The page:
First things first, don't assume you have to be crafty or handy to make this. You don't. If you know someone who can operate a drill and a handsaw, you can make this/they can make it for you. VERY easily. All we used for building materials were two wood pallets, which we got for free from our local garden center, and screws and nails. One pallet is the back of the kitchen, and the other was cut in half and used to make the top/kitchen counter area and two legs in the front.

Accessories are key!

Kids like to play with real stuff. When I can't find my measuring cups in the kitchen, I find them in the Play-Doh bin or the bath tub. So for this project, I went to my local discount store and bought a whole load of real kitchen supplies for about a dollar a piece. I found two metal kitchen bowls for the sinks, measuring cups, metal scoops, salt and pepper shakers (to fill with sand and use for sprinkles), wooden spoons, some terracotta pots and bases (which are perfect for mud pies).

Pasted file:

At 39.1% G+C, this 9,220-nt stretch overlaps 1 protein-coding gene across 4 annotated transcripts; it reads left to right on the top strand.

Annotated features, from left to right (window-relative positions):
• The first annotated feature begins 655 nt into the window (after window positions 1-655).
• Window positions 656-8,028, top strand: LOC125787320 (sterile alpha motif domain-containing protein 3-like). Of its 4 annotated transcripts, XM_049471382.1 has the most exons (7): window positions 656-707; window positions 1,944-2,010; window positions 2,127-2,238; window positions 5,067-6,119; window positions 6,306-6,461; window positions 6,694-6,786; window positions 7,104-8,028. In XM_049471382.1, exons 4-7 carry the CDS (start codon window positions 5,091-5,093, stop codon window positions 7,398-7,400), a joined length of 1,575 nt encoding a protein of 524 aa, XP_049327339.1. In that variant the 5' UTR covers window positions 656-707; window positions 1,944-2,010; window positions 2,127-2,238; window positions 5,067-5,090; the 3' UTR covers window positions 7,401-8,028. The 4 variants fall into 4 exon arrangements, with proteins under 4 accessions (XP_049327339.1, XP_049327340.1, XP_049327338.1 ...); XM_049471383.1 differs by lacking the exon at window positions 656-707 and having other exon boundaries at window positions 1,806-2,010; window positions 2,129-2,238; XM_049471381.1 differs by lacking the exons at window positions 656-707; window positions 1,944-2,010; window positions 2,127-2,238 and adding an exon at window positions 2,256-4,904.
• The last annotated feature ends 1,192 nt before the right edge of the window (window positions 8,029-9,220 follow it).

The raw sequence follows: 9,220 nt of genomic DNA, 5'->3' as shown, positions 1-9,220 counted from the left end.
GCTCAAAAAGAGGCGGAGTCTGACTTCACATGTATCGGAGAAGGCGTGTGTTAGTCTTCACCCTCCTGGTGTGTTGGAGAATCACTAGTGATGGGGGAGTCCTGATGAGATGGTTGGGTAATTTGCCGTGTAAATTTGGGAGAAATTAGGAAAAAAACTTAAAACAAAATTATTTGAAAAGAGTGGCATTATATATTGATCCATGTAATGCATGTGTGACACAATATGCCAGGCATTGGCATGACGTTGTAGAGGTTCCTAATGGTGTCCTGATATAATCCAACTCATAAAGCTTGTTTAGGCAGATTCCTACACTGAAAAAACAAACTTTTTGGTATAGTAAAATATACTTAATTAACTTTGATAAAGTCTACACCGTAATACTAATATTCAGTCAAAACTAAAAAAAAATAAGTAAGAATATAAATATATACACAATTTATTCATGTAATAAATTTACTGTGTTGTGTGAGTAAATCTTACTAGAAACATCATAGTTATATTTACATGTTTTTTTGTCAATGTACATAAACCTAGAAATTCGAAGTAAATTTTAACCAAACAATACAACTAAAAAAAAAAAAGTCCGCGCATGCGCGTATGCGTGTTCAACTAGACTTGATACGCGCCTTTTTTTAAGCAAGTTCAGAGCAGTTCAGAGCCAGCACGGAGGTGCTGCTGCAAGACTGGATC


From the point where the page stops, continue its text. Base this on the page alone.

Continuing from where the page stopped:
The next day, my daughter and I went to a cute little antique store nearby that’s basically like an indoor yard sale and we found even more awesome accessories: two wood crates for shelving/storage/their pretend oven, some old fashioned frying pans, a flour sifter, a tin pail, and the CUTEST little tin letters, one for each of them so for the rest of time there would be no arguing over who got which sink. I think I spent $50 total on all of our supplies. My husband used some old stumps from the firewood pile to create some other cool spots to display flower pots, and one to make a little step stool for Rosie (our youngest) so she could reach her sink.